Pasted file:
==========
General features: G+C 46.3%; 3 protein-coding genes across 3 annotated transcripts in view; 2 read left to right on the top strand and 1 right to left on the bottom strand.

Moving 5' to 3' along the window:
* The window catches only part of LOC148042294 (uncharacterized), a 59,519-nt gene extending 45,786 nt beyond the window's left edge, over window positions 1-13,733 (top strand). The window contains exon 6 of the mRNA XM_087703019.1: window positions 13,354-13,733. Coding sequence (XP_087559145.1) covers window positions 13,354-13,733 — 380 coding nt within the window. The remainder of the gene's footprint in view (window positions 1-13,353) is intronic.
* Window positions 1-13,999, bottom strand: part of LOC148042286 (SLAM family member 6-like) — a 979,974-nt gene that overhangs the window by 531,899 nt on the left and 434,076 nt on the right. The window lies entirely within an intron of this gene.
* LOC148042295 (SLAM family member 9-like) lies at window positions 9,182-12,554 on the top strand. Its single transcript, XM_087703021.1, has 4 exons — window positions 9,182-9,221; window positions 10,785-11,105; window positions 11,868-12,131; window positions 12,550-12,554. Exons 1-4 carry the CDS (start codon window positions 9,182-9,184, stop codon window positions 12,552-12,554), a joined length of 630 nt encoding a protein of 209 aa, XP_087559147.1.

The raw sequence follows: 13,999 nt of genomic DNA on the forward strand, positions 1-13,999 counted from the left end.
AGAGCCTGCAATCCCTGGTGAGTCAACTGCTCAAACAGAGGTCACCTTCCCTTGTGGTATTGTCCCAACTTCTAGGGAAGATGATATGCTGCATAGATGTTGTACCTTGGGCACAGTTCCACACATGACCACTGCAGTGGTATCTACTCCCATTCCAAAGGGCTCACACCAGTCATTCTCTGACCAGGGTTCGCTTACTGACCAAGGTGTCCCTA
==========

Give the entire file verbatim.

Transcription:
General features: G+C 46.3%; 3 protein-coding genes across 3 annotated transcripts in view; 2 read left to right on the top strand and 1 right to left on the bottom strand.

Moving 5' to 3' along the window:
* The window catches only part of LOC148042294 (uncharacterized), a 59,519-nt gene extending 45,786 nt beyond the window's left edge, over window positions 1-13,733 (top strand). The window contains exon 6 of the mRNA XM_087703019.1: window positions 13,354-13,733. Coding sequence (XP_087559145.1) covers window positions 13,354-13,733 — 380 coding nt within the window. The remainder of the gene's footprint in view (window positions 1-13,353) is intronic.
* Window positions 1-13,999, bottom strand: part of LOC148042286 (SLAM family member 6-like) — a 979,974-nt gene that overhangs the window by 531,899 nt on the left and 434,076 nt on the right. The window lies entirely within an intron of this gene.
* LOC148042295 (SLAM family member 9-like) lies at window positions 9,182-12,554 on the top strand. Its single transcript, XM_087703021.1, has 4 exons — window positions 9,182-9,221; window positions 10,785-11,105; window positions 11,868-12,131; window positions 12,550-12,554. Exons 1-4 carry the CDS (start codon window positions 9,182-9,184, stop codon window positions 12,552-12,554), a joined length of 630 nt encoding a protein of 209 aa, XP_087559147.1.

The raw sequence follows: 13,999 nt of genomic DNA on the forward strand, positions 1-13,999 counted from the left end.
AGAGCCTGCAATCCCTGGTGAGTCAACTGCTCAAACAGAGGTCACCTTCCCTTGTGGTATTGTCCCAACTTCTAGGGAAGATGATATGCTGCATAGATGTTGTACCTTGGGCACAGTTCCACACATGACCACTGCAGTGGTATCTACTCCCATTCCAAAGGGCTCACACCAGTCATTCTCTGACCAGGGTTCGCTTACTGACCAAGGTGTCCCTA